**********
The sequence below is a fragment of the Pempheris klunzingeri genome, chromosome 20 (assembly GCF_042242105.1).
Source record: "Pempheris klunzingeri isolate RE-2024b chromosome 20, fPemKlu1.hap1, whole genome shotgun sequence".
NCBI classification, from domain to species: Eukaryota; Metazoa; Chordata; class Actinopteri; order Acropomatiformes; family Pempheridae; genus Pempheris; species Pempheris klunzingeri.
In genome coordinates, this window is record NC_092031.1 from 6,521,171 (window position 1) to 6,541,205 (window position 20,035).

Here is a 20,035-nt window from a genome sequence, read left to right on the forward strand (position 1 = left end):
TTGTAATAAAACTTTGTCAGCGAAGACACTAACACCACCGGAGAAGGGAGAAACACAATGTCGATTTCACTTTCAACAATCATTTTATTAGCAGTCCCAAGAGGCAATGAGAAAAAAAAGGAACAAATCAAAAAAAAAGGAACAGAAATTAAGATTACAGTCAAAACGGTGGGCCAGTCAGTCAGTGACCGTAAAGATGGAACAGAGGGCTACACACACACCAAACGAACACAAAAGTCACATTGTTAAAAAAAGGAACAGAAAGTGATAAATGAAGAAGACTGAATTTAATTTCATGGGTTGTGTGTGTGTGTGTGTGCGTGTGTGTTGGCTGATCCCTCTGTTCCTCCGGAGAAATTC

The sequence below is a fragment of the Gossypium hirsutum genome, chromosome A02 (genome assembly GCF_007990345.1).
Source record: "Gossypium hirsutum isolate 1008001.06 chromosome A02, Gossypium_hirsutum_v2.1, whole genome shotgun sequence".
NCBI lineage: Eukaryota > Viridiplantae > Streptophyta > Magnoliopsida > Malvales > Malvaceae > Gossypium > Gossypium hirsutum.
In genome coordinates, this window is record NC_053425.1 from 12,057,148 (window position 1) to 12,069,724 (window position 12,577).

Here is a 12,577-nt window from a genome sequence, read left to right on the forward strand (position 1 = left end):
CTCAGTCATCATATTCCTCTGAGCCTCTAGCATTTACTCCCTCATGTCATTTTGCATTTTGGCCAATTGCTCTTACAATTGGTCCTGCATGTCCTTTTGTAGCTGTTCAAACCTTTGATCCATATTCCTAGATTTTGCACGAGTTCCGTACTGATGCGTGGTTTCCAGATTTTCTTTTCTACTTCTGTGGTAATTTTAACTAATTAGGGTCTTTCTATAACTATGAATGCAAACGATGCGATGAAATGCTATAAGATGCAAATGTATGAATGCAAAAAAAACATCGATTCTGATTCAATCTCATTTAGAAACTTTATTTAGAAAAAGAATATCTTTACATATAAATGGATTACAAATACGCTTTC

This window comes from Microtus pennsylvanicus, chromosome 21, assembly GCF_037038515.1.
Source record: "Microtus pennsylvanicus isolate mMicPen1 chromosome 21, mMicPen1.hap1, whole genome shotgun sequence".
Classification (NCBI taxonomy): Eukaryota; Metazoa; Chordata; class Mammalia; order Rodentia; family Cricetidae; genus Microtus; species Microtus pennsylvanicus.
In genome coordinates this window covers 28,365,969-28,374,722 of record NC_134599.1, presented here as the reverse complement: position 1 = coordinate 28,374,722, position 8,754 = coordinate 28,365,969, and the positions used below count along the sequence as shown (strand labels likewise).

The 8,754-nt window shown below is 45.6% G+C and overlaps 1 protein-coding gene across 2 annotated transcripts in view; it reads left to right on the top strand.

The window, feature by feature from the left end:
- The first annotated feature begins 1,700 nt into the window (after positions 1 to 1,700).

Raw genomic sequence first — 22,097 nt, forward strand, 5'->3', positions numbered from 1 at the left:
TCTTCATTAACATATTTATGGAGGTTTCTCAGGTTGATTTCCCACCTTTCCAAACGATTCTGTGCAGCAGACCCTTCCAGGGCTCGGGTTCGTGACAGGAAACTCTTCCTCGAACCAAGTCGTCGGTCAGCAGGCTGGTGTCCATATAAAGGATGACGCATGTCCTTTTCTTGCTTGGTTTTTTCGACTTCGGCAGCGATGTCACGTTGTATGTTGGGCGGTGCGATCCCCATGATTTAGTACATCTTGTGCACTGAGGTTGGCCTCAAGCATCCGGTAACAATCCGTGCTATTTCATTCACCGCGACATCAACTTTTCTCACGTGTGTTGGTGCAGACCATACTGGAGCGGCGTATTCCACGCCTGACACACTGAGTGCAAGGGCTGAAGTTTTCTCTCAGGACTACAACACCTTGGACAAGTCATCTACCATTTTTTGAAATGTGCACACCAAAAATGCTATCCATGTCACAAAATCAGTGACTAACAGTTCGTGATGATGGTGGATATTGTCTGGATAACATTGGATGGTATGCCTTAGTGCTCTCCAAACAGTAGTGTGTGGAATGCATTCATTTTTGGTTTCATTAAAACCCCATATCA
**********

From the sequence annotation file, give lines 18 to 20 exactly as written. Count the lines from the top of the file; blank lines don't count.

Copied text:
The window, feature by feature from the left end:
- The first annotated feature begins 1,700 nt into the window (after positions 1 to 1,700).

Raw genomic sequence first — 22,097 nt, forward strand, 5'->3', positions numbered from 1 at the left: